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Celemics Opens US Subsidiary to Sell NGS Target Capture Kits

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NEW YORK (GenomeWeb) – Celemics, a Korean manufacturer of targeted capture kits for next-generation sequencing, will now sell its products in North America thorough a recently established California-based subsidiary.

With the move, the company hopes to offer US customers flexible and customizable targeted sequencing kits at a lower cost that those currently available. The new subsidiary also gives the company a foothold in the US as it considers a future

Founded initially by three professors at Seoul National University, Celemics has been focused in the last several years on selling kits in Europe and Asia, as well as providing targeted sequencing services and other customized panels within Korea for inherited cancer risk mutations. According to the company's website, its target enrichment methods are based on in-solution hybrid capture technology.

The company's North American expansion will focus only on the kit sales side of its business, not its sequencing services, Jason DeFrancesco, business development manager of the new Celemics America, told GenomeWeb this week.

"In Korea Celemics exists both as a targeted sequencing reagent manufacturer and also as a service provider, but we are not going to be approaching the US market as a service provider, we are going to focus 100 percent on targeted sequencing reagents," he explained.

The company will offer custom kits — which he said make up a majority of Celemics' current business and will likely also be a major aspect of its US sales — and three pre-defined content sets, a BRCA 1 and 2 kit, a larger inherited cancer risk panel, and a somatic mutation panel covering 35 genes.

Celemics manufactures its kits for the Illumina HiSeq, MiSeq and NextSeq, as well as for Thermo Fisher Ion Torrent sequencing.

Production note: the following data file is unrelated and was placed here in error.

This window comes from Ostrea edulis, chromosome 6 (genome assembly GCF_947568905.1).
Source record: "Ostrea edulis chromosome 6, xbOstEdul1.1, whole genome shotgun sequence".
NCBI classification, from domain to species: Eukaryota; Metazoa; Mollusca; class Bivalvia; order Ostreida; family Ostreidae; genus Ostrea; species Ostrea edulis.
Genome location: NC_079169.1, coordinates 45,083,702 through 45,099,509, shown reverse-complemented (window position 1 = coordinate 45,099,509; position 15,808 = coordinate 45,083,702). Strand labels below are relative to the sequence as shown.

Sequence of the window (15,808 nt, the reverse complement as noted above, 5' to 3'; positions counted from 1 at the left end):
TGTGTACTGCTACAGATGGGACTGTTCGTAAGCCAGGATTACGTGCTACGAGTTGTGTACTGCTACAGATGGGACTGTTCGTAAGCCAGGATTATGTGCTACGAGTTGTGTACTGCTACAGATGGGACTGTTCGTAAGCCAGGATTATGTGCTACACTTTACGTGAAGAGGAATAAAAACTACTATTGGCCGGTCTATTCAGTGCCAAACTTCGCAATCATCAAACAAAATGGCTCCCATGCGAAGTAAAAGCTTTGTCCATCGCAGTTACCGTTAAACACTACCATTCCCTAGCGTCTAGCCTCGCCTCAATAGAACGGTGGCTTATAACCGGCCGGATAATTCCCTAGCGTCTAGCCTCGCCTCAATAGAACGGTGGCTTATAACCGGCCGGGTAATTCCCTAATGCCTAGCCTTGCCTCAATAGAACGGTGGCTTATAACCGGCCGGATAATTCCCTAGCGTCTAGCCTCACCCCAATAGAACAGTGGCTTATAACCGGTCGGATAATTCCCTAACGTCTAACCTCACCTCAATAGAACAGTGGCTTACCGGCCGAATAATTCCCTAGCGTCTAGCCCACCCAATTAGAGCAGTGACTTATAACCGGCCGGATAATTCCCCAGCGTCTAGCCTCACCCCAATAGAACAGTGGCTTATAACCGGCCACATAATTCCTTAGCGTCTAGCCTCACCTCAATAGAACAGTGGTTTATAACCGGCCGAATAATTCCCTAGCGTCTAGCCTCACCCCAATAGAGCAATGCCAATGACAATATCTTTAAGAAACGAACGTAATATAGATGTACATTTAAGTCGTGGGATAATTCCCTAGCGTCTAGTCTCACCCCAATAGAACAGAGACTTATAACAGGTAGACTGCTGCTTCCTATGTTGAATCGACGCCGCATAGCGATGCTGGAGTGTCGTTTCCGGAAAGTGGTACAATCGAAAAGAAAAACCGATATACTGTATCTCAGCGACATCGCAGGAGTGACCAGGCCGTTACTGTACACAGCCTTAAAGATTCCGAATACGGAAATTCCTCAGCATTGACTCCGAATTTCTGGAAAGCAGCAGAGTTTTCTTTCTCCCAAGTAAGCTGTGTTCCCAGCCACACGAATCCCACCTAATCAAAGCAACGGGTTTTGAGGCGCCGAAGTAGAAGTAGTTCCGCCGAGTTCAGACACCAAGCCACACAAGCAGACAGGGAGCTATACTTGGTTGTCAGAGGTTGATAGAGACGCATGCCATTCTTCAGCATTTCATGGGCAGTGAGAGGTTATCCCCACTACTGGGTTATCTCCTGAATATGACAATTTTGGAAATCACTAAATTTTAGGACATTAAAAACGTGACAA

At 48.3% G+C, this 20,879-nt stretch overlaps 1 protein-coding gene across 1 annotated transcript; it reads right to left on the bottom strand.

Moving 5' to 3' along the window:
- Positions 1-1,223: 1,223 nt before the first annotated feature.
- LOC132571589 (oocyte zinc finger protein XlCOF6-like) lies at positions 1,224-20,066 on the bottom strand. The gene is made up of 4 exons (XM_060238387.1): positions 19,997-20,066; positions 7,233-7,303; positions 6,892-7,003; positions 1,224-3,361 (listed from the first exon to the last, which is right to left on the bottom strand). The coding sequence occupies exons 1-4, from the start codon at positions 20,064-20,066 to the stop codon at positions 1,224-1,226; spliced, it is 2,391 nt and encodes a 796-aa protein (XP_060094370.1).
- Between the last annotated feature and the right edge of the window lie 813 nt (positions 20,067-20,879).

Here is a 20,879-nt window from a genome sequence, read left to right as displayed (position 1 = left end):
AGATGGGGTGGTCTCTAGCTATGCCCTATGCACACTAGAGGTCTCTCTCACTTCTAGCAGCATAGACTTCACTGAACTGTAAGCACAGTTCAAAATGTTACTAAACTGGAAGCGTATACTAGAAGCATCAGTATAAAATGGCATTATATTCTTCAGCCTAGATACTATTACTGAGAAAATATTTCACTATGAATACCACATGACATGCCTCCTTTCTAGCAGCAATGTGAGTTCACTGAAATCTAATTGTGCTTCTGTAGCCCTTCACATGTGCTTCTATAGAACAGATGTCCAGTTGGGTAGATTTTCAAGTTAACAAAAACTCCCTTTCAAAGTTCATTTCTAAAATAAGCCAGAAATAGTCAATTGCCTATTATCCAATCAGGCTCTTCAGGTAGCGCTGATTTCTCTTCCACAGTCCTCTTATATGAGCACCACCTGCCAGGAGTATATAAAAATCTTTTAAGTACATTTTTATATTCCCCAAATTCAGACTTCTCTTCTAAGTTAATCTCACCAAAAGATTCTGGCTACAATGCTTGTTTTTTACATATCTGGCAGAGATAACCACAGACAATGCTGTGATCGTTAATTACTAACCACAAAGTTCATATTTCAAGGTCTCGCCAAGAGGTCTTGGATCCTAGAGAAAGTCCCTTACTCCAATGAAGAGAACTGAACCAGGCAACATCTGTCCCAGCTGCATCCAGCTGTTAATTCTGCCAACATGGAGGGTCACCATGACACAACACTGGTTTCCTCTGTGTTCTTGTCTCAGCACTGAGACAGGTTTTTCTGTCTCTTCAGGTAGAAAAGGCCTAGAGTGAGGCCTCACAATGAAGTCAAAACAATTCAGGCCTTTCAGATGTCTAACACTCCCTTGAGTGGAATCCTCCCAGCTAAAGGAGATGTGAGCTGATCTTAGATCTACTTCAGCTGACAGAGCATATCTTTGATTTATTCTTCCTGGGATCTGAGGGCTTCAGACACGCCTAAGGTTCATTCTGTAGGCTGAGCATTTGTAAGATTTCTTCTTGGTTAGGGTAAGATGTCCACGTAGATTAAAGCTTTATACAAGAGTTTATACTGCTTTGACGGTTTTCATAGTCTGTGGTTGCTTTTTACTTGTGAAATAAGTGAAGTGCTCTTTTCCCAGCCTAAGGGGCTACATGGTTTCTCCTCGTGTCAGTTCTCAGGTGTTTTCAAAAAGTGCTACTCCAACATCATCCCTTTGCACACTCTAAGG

According to DeFrancesco, Celemics America hopes to attract customers by offering research-use targeted capture kits that are significantly cheaper than those currently available on the market from large kit manufacturers like Agilent, Illumina, and Life Technologies.

Celemics claims to distinguish itself from other methods or providers through its panel design and creation process, in which the company precisely rebalances the probes for a particular kit following a pre-production pilot test.

This allows the company to overcome uniformity issues and coverage limitations associated with targeted sequencing.

"Whenever you do deep sequencing on a restricted region, you are going to have certain issues, such as coverage limitation, uniformity limitations, GC bias, and amplification bias," DeFrancesco said.

"A large amount of our orders are actually customized kits so no two kits are really going to be alike because you have researchers or different service providers with unique needs," he said. "What we have done that is really proprietary and unique [is to] run a pre-performance pilot for each kit."

DeFrancesco decline to provide a great amount of detail on Celemics' process, but noted that "we either add probes or remove probes and adjust the steps after that pilot, and what we have found is that coverage uniformity and sensitivity have drastically improved."

Located in Irvine, Celemics' new American branch will focus first on gaining customers in the Southern California area. DeFrancesco said that the firm has begun conversations with academic centers like the California Institute of Technology and UC Irvine, but also intends to pursue business with the pharmaceutical market.

Once it has established itself in local markets, Celemics then plans to expand to sequencing service providers across North America in 2016, with entry into the rest of the US, the Canadian market, and then Mexico and Central America.

"The cost of NGS is continuously going down, which is a good thing, and we are seeing more insurance companies open to reimbursement, but for service providers, what that also does consequently is reduce profit margin," he said.

"If you break down the actual cost of sequencing, almost 80 percent is going to sample prep and library prep … so we saw an immediate need to bring a product to the US that could decrease those costs but also increase the level of performance that each kit is held to. The value we are going to bring in the US is providing those high-performing kits at a much reduced cost."

DeFrancesco estimated that the company's products are typically 30 percent to 40 percent less expensive than that of the four major targeted sequencing kit manufacturers.

"We are able to provide this sort of competitive pricing for a couple of reasons," he told GenomeWeb. "First, we are able to take advantage of producing the kits in Korea." Secondly and more importantly, he said, the company's founding professors developed Celemics' target capture technology on their own "without the typical millions of dollars needed to go into research and development."

Currently, the company's kits will be sold in the US as research-use-only, but DeFrancesco said that Celemics America does eventually plan to seek regulatory approval for a product based on its technology.

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